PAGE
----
In 2016, a groundbreaking new series called “In Search of the Famous Sites of the East Sea” appeared on North Korean television. A mix between a variety program and a travel documentary, the show follows the host as she travels around the country, sampling local delicacies and visiting scenic spots.
The first episode contains a segment reminiscent of Japanese or South Korean variety shows, with two husband-and-wife teams plucked from groups of local sightseers and pitted against one another in three successive games: a seaside bicycle race, a treasure hunt among the cliffs, and a mussel porridge cooking contest. The prize for the winning couple? Fresh seafood.
Such programming may be standard fare in most parts of the world, but in North Korea, where most of what you see on television is undisguised government propaganda, it is quite unprecedented. Through promoting spending on tourism, dining out, and romantic outings, it also perfectly embodies the new culture of consumerism.
The next thing to note about these new consumers is that they also look to the outside world for inspiration. Chinese goods are readily available in North Korea and have led to the predominance of Chinese fashion there. But at the very cutting edge is the influence of the South. Those with the money and the means tend to sport fashion that would not look out of place in Seoul.
At one of Pyongyang’s fanciest coffee shops, located at the top of the exclusive Pyongyang Hotel, customers can now purchase “snow flower bingsu,” a South Korean-invented, milkier version of the traditional Korean shaved ice dessert bingsu. And just like in South Korea, they are served with toppings such as strawberry instead of the traditional red bean.
Not far from Pyongyang’s Tower of the Juche Idea, a 170-meter-high monumental stone column named after North Korea’s official ideology and one of the country’s most famous landmarks, a new cafe has started serving coffee that connoisseurs rate as the best in the country. With its rustic, wood-heavy design, its interior is distinctly un-North Korean; more than anything, it is reminiscent of the South Korean chain Caffe Bene.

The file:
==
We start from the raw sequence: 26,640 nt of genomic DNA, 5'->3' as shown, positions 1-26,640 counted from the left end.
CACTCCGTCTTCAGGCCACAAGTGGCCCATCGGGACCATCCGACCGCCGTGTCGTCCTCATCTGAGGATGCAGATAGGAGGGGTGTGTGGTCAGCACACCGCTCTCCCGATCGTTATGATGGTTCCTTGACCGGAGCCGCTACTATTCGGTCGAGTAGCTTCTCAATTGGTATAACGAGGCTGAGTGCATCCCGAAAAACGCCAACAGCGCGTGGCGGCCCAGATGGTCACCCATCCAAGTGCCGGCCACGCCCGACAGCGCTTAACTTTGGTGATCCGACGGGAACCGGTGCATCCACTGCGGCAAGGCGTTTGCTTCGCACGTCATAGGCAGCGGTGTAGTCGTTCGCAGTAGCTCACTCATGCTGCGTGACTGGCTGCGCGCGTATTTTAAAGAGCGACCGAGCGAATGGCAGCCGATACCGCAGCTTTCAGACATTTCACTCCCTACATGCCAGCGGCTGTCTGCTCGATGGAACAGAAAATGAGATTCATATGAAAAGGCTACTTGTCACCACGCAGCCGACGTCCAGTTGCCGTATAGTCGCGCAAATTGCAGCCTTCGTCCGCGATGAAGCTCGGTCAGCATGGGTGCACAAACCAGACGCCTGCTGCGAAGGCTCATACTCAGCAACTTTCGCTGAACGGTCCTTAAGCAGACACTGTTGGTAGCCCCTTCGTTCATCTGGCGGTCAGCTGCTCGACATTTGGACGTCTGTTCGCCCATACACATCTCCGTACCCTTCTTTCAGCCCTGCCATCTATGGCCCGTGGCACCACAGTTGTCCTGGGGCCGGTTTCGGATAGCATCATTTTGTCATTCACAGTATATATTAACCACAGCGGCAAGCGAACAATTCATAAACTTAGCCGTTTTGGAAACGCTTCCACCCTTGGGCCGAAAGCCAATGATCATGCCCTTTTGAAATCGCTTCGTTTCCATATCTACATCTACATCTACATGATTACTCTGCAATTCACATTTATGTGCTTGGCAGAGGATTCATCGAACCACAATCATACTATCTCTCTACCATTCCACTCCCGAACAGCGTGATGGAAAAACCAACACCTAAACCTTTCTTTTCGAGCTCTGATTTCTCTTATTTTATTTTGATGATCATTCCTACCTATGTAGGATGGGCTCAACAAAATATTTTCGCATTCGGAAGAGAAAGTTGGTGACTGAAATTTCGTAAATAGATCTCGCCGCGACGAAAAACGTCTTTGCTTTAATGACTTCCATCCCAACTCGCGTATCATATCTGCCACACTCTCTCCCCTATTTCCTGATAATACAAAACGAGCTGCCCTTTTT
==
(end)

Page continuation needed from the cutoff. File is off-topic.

But how does this Southern influence get into North Korea? There are various routes, but one of the most significant runs through Dandong, the Chinese border city that sits on the other side of the Yalu (Amnok in Korean) river from North Korea. Most of the official trade between China and North Korea passes through Dandong, and it is home to a sizable community of North Korean expatriates, many of whom are businesspeople from the country’s expanding entrepreneurial class.
It is also home to a large South Korean community and many South Korean businesses, including the Caffe Bene chain mentioned above. Despite the ongoing division of the peninsula and inter-Korean tensions, these two communities mix to a surprising degree. As South Korean anthropologist Kang Juwon, who has conducted ethnographic work among Dandong’s various Korean communities, told NK News, “As always, South Koreans drink North Korean Taedonggang Beer and North Koreans buy milk produced by the South at a market… they freely break bread together at a restaurant where the flags of three countries are hung.”
Dandong also hosts numerous supermarkets selling South Korean goods, including those that ended up inspiring the snacks and gochujang chilli sauce I found in Pyongyang. South Korea’s similar culture and advanced capitalist consumer society make it an unsurprising source of inspiration for the North Korean middle class. The fact that this is happening means that it’s perhaps time for us to abandon the tired stereotypes of North Korean society as static and unchanging. The border is more porous than we might think, and new people, goods, and ideas are constantly moving through it.
Alek Sigley is founding partner of North Korea tour operator Tongil Tours, and a Korean Studies student at the Australian National University’s College of Asia and the Pacific.